“I am sure President-elect Trump will maintain the unbreakable link between Israel and the US, at the core of which are the unwavering support of Israel’s security, and the forever extended hand for peace.”
Shimon Peres died in September aged 93.
Pilot sanctions cause further El Al delays
El Al says it has been forced to delay several flights, including two flights to New York, because pilots are not showing up to work.
Pilots are engaged in a labor dispute with the airline.
Flights to London and Bangkok have also been affected.
Comptroller looking into Netanyahu allegations after investigative report
The state comptroller is ordering a probe into Prime Minister Benjamin Netanyahu, his wife Sara, and his office following an investigative report into Netanyahu’s inner circle, Channel 2 reports.
Comptroller Yosef Shapira is looking into allegations made by Vered Swid, the former director of the Authority for the Advancement of the Status of Women, that she faced abuse during her time working in Netanyahu’s office and was forced to use members of her organization to take part in protests in favor of Sara Netanyahu, the report says.
The allegations were part of a profile story by Ilana Dayan of Channel 2’s long-running “Uvda” program, which included exclusive interviews with various officials who have been in Netanyahu’s inner circle, and inside information on the internal operation of his office.
The report depicted a shrewd and calculating politician who appears to be chiefly concerned with safeguarding his own rule, often valuing personal loyalty in his appointments above all other traits.
It also portrayed Sara as a problematic presence in the prime minister’s decision-making process, a power broker who is intimately involved in her husband’s work and decisions and who often has final say on government appointments.
The interview, however, made the most news for Netanyahu’s harsh reaction, after he assailed Dayan, a respected investigative journalist, and called her “a left-wing extremist.”
Plea deal for sex-offender rabbi — report
A rabbi who has been accused of sexually abusing several women, including a minor, is likely to sign a plea deal that would see him serve only 18 months in prison, Chanel 2 reports.
Rabbi Eliezer Berland, founder of the Shuvu Bonim religious group, was extradited to Israel earlier in the year after three years on the run that took him between Zimbabwe, Switzerland, the Netherlands, and South Africa, accompanied by a group of devout followers numbering around 40 families.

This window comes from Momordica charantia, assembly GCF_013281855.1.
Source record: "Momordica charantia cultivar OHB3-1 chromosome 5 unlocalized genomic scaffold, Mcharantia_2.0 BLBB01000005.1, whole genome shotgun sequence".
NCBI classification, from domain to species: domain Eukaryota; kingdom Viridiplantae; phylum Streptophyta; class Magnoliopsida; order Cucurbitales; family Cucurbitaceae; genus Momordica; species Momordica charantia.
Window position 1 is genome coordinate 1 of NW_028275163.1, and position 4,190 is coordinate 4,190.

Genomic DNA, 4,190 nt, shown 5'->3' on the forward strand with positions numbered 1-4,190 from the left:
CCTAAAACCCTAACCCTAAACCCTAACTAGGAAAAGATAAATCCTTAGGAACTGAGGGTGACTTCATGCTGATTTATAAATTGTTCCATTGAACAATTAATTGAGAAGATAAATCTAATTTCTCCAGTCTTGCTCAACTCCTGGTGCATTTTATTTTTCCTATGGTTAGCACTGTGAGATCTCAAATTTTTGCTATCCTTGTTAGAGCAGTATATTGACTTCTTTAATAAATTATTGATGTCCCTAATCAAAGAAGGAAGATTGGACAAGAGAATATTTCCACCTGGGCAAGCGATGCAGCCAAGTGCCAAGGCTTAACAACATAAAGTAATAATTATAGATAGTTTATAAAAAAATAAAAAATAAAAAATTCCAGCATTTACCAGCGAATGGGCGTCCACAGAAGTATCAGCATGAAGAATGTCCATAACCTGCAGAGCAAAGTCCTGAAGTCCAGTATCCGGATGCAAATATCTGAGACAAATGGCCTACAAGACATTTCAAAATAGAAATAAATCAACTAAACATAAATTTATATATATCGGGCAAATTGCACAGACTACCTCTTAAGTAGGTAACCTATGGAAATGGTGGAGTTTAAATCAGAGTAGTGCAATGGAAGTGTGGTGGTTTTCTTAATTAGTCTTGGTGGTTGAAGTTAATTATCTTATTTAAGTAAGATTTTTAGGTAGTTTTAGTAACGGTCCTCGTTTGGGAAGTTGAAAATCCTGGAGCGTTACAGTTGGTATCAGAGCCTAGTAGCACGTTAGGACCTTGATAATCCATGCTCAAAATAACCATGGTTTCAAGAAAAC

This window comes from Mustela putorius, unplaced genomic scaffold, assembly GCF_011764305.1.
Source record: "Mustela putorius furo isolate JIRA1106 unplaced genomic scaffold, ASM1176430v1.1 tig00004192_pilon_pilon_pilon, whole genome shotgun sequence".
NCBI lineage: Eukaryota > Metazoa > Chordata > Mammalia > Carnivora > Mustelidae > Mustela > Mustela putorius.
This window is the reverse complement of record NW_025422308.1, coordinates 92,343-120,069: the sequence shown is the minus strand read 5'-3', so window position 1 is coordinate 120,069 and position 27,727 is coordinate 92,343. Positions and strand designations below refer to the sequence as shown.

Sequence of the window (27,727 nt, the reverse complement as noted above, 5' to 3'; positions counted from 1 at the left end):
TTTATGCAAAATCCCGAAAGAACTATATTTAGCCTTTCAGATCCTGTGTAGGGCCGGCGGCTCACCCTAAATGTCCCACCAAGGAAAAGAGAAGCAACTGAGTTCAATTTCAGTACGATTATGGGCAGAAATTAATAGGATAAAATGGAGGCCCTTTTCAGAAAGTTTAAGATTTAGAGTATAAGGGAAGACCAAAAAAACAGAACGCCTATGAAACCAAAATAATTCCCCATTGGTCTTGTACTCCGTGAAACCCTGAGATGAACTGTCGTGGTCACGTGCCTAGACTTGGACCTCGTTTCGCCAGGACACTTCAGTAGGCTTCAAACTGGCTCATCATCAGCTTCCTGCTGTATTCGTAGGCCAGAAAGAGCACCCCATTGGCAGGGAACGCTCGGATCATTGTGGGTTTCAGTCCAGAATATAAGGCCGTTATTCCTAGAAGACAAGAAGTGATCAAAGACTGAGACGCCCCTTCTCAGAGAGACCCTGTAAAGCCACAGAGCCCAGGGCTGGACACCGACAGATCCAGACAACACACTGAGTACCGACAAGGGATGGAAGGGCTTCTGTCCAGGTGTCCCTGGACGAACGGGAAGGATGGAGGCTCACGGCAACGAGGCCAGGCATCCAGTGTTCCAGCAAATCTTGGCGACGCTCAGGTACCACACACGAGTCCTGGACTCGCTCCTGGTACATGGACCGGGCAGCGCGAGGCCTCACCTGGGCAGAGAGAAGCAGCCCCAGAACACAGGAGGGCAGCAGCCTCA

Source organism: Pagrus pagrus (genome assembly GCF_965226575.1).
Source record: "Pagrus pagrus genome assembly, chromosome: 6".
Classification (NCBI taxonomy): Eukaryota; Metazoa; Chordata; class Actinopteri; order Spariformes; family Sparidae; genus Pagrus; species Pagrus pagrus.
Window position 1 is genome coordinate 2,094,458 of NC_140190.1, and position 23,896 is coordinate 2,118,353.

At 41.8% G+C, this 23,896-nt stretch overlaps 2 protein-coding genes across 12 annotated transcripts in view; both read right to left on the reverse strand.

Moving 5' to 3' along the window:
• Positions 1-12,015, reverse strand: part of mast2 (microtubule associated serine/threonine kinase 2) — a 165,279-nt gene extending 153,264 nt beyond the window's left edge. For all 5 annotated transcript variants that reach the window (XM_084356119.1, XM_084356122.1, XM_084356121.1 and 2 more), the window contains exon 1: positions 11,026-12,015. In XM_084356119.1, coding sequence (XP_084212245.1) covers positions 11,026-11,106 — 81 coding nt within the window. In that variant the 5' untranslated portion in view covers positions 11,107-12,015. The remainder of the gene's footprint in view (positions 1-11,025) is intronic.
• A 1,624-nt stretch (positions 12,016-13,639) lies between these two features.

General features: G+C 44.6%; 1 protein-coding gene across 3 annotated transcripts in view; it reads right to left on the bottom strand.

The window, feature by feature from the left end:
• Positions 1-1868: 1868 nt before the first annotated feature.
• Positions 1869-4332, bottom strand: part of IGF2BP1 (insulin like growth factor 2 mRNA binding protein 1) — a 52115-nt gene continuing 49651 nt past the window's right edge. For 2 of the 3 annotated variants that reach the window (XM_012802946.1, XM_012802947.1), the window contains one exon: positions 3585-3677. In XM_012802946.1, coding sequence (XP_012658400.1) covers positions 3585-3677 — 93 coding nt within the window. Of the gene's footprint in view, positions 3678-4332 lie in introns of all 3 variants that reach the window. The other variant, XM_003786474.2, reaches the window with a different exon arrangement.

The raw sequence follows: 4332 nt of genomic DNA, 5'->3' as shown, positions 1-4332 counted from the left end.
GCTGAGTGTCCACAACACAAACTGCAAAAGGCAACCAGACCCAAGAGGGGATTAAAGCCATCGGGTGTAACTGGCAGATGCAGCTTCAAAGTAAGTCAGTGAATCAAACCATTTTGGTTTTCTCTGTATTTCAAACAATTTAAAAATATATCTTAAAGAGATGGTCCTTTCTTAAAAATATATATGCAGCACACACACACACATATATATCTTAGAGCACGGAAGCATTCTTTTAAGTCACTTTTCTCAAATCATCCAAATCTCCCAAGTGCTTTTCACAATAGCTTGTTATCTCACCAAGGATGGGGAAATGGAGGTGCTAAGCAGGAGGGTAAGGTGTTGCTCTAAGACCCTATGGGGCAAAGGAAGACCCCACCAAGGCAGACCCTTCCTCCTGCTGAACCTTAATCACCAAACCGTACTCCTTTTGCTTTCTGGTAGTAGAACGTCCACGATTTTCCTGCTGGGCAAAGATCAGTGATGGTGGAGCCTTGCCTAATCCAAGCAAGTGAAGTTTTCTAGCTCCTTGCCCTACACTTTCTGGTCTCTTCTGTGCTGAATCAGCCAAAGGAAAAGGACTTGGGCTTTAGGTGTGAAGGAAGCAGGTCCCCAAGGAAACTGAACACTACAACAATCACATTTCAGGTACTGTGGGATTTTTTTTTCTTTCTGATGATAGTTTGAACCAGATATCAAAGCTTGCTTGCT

Channel 2 says that under the deal Berland will admit to only two of the cases.
Berland, 79, considered a cult-like leader to thousands of his followers from the Bratslav Hasidic sect, was on the run for years in an attempt to evade extradition to Israel.
He fought his extradition from the Netherlands in 2015 on the grounds that the alleged assaults happened in the West Bank and Israel does not have jurisdiction there. He later fled the Netherlands to avoid extradition.
He also twice escaped arrest by South African authorities, but was finally nabbed in April after entering a hospital for treatment.
Hollande to extend French state of emergency
President Francois Hollande today proposed extending France’s year-old state of emergency until May, to cover the next presidential election.
Speaking to French media in the Moroccan city of Marrakesh where he is attending UN climate talks, Hollande says he wants to prolong the emergency measures in place since the November 2015 Paris attacks, which had been due to expire in January.
France’s two-round presidential election takes place on April 23 and May 7
Amona bill unlikely to pass in Knesset — report
The controversial bill that would recognize the Amona West Bank outpost is unlikely to pass in the Knesset when it comes up for a vote, Hebrew language media reports, citing unnamed coalition officials.
The so-called Regulation Bill was designed to avert the court-ordered demolition of the outpost and was brought to a vote despite efforts by Prime Minister Benjamin Netanyhau to delay it and repeated statements from the Attorney General that the legislation runs contrary to international law and would be indefensible in the High Court of Justice.
Ynet says that Finance Minister Moshe Kahlon’s Kulanu party intends to not attend the vote and the ultra-Orthodox parties also said they would not automatically support the bill.
The vote is scheduled to be held Wednesday.
The bill was pushed by the Jewish Home party even though Netanyahu has warned that advancing the bill would likely lead the High Court to reject the government’s appeal to further stall the demolition of the outpost.
Israeli minister in Morocco for first time since 2003
Israeli Environment Minister Zeev Elkin is in Morocco, the first visit there by an Israeli minister since 2003.
Elkin is there to attend the UN climate talks in the city of Marakesh, he says.
Israel radio quoted Moroccan officials as saying that this does not represent a warming of relations between the two countries and that Elkin is there only because it is a UN event.
נחתנו בשדה התעופה של מרקש בדרך למפגש מרכזי של ועידת האקלים העולמית. אתמול אישררנו את הסכם פריז. היום ביקור ראשון של שר ישראלי במרוקו מאז2003 pic.twitter.com/idqhffWJv9
— zeev elkin (@zeev_elkin) November 15, 2016